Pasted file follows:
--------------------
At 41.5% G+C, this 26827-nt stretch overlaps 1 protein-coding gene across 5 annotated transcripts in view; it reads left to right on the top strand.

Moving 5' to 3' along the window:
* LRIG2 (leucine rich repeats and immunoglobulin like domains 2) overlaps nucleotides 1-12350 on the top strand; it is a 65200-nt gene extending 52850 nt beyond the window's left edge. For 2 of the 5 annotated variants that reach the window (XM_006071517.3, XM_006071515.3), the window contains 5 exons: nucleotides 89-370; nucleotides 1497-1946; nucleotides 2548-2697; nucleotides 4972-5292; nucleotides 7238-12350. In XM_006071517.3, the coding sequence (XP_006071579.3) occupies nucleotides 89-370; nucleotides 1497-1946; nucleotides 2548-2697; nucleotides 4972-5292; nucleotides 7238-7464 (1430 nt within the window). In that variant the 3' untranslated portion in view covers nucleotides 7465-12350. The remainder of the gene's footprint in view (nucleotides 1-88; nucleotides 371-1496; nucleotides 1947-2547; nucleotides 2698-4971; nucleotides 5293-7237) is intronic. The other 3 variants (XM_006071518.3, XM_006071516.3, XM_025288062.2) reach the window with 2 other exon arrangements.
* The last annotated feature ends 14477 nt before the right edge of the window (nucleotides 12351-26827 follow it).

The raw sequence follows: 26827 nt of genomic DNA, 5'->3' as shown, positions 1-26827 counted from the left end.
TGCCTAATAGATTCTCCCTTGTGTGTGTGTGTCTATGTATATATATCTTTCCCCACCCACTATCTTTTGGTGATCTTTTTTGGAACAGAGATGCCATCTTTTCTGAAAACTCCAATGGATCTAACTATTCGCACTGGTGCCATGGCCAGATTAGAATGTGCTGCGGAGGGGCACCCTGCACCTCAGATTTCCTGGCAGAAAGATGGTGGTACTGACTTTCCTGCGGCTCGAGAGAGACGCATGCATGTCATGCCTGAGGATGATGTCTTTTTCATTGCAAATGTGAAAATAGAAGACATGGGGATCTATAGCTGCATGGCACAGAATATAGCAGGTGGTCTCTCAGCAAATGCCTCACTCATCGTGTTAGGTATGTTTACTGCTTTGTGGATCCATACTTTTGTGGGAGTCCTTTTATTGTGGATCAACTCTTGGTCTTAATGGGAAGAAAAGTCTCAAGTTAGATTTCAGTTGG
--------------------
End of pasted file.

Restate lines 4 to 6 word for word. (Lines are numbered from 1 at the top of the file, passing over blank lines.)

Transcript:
* The last annotated feature ends 14477 nt before the right edge of the window (nucleotides 12351-26827 follow it).

The raw sequence follows: 26827 nt of genomic DNA, 5'->3' as shown, positions 1-26827 counted from the left end.
TGCCTAATAGATTCTCCCTTGTGTGTGTGTGTCTATGTATATATATCTTTCCCCACCCACTATCTTTTGGTGATCTTTTTTGGAACAGAGATGCCATCTTTTCTGAAAACTCCAATGGATCTAACTATTCGCACTGGTGCCATGGCCAGATTAGAATGTGCTGCGGAGGGGCACCCTGCACCTCAGATTTCCTGGCAGAAAGATGGTGGTACTGACTTTCCTGCGGCTCGAGAGAGACGCATGCATGTCATGCCTGAGGATGATGTCTTTTTCATTGCAAATGTGAAAATAGAAGACATGGGGATCTATAGCTGCATGGCACAGAATATAGCAGGTGGTCTCTCAGCAAATGCCTCACTCATCGTGTTAGGTATGTTTACTGCTTTGTGGATCCATACTTTTGTGGGAGTCCTTTTATTGTGGATCAACTCTTGGTCTTAATGGGAAGAAAAGTCTCAAGTTAGATTTCAGTTGG